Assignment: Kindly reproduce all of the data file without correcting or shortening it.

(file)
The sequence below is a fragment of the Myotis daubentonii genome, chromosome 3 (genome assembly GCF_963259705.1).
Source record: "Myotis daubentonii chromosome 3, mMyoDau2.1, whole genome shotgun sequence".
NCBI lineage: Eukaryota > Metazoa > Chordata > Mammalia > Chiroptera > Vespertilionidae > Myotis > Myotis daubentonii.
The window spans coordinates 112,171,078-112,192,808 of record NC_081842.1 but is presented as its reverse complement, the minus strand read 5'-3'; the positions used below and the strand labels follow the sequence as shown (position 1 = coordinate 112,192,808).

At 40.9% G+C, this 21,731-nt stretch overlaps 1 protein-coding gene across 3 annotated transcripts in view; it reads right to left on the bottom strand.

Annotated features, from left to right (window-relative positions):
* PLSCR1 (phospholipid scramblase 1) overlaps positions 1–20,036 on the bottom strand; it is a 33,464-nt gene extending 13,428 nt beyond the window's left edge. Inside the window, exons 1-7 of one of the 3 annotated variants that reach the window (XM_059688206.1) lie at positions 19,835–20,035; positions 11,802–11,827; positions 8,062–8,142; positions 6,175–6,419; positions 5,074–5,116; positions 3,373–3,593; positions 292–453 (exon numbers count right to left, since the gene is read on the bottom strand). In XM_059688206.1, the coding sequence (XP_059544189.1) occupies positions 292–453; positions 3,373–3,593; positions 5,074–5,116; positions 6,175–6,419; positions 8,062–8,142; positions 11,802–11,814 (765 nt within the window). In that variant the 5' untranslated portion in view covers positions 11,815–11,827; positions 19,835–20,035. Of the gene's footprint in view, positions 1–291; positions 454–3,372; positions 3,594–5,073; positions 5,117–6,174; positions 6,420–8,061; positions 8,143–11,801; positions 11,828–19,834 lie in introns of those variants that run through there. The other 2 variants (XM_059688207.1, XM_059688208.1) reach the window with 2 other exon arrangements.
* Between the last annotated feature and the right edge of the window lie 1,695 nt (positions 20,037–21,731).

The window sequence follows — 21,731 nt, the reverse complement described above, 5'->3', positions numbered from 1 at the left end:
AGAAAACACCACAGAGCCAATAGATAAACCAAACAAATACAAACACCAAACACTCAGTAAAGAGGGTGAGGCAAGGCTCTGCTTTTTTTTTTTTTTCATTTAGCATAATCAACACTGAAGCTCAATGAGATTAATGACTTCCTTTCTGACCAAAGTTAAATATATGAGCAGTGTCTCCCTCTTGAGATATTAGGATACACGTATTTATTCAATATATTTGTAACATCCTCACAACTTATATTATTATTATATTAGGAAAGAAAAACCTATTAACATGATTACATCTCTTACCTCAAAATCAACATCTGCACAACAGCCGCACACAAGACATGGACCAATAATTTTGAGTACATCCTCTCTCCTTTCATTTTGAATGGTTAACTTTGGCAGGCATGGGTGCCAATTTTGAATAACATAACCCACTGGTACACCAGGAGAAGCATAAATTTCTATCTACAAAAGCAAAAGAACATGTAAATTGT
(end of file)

The sequence below is a fragment of the Myotis daubentonii genome, chromosome 3 (genome assembly GCF_963259705.1).
Source record: "Myotis daubentonii chromosome 3, mMyoDau2.1, whole genome shotgun sequence".
NCBI lineage: Eukaryota > Metazoa > Chordata > Mammalia > Chiroptera > Vespertilionidae > Myotis > Myotis daubentonii.
The window spans coordinates 112,171,078-112,192,808 of record NC_081842.1 but is presented as its reverse complement, the minus strand read 5'-3'; the positions used below and the strand labels follow the sequence as shown (position 1 = coordinate 112,192,808).

At 40.9% G+C, this 21,731-nt stretch overlaps 1 protein-coding gene across 3 annotated transcripts in view; it reads right to left on the bottom strand.

Annotated features, from left to right (window-relative positions):
* PLSCR1 (phospholipid scramblase 1) overlaps positions 1–20,036 on the bottom strand; it is a 33,464-nt gene extending 13,428 nt beyond the window's left edge. Inside the window, exons 1-7 of one of the 3 annotated variants that reach the window (XM_059688206.1) lie at positions 19,835–20,035; positions 11,802–11,827; positions 8,062–8,142; positions 6,175–6,419; positions 5,074–5,116; positions 3,373–3,593; positions 292–453 (exon numbers count right to left, since the gene is read on the bottom strand). In XM_059688206.1, the coding sequence (XP_059544189.1) occupies positions 292–453; positions 3,373–3,593; positions 5,074–5,116; positions 6,175–6,419; positions 8,062–8,142; positions 11,802–11,814 (765 nt within the window). In that variant the 5' untranslated portion in view covers positions 11,815–11,827; positions 19,835–20,035. Of the gene's footprint in view, positions 1–291; positions 454–3,372; positions 3,594–5,073; positions 5,117–6,174; positions 6,420–8,061; positions 8,143–11,801; positions 11,828–19,834 lie in introns of those variants that run through there. The other 2 variants (XM_059688207.1, XM_059688208.1) reach the window with 2 other exon arrangements.
* Between the last annotated feature and the right edge of the window lie 1,695 nt (positions 20,037–21,731).

The window sequence follows — 21,731 nt, the reverse complement described above, 5'->3', positions numbered from 1 at the left end:
AGAAAACACCACAGAGCCAATAGATAAACCAAACAAATACAAACACCAAACACTCAGTAAAGAGGGTGAGGCAAGGCTCTGCTTTTTTTTTTTTTTCATTTAGCATAATCAACACTGAAGCTCAATGAGATTAATGACTTCCTTTCTGACCAAAGTTAAATATATGAGCAGTGTCTCCCTCTTGAGATATTAGGATACACGTATTTATTCAATATATTTGTAACATCCTCACAACTTATATTATTATTATATTAGGAAAGAAAAACCTATTAACATGATTACATCTCTTACCTCAAAATCAACATCTGCACAACAGCCGCACACAAGACATGGACCAATAATTTTGAGTACATCCTCTCTCCTTTCATTTTGAATGGTTAACTTTGGCAGGCATGGGTGCCAATTTTGAATAACATAACCCACTGGTACACCAGGAGAAGCATAAATTTCTATCTACAAAAGCAAAAGAACATGTAAATTGT